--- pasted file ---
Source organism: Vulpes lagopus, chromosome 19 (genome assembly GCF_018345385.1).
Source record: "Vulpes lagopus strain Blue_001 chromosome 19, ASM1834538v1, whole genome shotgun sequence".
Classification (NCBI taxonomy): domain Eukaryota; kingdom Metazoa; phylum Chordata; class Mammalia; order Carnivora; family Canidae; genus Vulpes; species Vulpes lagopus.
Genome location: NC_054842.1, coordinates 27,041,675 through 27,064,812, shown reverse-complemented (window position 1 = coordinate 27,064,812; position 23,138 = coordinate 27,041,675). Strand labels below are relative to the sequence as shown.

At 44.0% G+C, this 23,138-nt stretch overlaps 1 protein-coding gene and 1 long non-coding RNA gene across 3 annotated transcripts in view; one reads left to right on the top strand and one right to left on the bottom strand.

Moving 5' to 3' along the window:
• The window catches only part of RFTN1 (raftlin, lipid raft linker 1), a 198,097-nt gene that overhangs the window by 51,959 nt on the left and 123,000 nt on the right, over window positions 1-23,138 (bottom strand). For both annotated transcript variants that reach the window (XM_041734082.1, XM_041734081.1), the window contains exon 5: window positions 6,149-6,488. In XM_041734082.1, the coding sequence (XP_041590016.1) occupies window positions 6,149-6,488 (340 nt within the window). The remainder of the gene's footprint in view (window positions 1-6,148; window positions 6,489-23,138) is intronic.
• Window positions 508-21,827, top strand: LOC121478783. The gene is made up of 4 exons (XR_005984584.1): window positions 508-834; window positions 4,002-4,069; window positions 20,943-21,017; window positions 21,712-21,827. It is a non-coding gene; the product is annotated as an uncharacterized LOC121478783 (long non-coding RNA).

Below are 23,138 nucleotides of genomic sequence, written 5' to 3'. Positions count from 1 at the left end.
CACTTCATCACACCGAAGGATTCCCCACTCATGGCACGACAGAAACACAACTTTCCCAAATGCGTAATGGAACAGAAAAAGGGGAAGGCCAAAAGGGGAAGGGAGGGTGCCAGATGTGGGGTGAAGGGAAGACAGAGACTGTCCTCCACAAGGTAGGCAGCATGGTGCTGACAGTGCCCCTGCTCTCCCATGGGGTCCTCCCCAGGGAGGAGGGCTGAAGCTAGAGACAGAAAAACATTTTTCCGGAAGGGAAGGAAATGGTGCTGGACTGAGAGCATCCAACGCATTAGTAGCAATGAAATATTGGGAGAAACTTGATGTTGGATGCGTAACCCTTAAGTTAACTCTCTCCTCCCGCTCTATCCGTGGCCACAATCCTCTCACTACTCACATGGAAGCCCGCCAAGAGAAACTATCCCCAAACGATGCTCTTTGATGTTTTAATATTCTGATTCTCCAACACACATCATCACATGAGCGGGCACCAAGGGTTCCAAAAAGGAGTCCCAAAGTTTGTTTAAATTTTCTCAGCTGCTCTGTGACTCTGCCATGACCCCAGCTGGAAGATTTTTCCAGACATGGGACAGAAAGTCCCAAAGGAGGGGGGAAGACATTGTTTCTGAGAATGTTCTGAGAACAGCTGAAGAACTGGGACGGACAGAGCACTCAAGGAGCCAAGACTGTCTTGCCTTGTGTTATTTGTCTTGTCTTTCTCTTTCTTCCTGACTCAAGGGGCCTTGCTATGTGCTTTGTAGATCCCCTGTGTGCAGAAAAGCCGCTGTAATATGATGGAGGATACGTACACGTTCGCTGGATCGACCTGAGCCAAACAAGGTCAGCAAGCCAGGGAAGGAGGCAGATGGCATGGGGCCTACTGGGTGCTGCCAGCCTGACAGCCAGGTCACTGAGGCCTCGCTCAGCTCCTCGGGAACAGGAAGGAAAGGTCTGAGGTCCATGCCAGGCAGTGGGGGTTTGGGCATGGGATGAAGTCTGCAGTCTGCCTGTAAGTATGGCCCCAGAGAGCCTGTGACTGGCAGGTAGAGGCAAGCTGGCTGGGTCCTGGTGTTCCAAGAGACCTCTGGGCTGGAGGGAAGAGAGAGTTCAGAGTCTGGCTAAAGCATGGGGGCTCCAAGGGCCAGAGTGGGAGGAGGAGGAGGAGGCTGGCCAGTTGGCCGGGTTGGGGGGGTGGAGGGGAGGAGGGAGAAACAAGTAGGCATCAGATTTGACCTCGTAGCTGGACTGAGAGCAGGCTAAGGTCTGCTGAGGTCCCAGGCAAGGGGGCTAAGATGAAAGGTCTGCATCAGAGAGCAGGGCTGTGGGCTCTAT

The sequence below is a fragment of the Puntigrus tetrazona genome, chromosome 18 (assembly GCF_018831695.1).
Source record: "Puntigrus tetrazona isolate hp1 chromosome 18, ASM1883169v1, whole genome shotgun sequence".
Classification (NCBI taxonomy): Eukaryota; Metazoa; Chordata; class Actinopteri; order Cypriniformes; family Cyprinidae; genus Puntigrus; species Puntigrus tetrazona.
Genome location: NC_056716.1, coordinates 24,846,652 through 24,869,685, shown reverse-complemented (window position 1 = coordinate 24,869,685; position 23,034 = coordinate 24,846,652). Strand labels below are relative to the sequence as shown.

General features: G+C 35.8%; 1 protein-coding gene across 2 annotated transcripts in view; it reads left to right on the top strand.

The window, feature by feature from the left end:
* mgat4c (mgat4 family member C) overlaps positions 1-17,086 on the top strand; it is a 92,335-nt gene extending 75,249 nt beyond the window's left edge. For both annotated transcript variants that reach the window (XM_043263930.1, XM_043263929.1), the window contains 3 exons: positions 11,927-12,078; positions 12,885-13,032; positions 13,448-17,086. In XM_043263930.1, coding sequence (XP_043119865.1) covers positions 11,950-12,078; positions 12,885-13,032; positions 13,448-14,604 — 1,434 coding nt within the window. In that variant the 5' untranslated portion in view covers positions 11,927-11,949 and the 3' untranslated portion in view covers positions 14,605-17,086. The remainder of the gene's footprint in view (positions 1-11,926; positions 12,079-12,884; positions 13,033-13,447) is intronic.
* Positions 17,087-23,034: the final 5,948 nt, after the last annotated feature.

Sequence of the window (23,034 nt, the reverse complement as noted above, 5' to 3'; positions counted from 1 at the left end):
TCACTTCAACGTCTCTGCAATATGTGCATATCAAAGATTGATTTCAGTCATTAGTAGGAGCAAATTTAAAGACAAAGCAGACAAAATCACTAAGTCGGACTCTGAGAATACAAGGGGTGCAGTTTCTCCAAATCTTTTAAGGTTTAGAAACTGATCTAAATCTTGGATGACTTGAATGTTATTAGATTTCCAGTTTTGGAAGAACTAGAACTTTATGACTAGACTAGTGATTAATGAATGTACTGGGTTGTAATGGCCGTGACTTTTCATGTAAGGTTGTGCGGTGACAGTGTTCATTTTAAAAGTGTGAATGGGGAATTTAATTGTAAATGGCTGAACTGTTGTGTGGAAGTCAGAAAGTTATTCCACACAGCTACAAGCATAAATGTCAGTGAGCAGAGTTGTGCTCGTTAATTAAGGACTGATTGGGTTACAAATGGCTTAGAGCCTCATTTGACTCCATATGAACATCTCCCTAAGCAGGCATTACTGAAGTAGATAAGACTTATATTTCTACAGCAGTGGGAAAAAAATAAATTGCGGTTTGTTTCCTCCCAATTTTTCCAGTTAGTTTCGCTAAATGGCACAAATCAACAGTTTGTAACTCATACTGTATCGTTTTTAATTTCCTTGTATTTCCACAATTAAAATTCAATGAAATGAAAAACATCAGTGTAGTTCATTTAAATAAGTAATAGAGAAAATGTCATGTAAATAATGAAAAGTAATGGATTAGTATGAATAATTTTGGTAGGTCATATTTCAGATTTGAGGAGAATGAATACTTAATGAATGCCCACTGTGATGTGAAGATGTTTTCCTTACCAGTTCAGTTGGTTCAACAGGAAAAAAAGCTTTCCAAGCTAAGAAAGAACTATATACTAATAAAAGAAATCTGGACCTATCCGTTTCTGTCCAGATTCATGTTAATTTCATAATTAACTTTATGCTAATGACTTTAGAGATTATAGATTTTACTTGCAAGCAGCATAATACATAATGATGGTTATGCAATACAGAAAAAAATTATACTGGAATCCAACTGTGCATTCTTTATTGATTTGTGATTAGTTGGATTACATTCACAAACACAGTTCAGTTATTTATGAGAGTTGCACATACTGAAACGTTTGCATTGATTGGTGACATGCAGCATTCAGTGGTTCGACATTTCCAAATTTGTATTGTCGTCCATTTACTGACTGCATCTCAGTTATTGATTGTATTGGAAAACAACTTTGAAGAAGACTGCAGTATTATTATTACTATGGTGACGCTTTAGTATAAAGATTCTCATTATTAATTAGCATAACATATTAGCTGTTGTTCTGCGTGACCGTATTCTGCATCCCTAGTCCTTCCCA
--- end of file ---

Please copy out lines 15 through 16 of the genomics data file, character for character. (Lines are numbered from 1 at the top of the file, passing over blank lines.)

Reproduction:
General features: G+C 35.8%; 1 protein-coding gene across 2 annotated transcripts in view; it reads left to right on the top strand.

The window, feature by feature from the left end: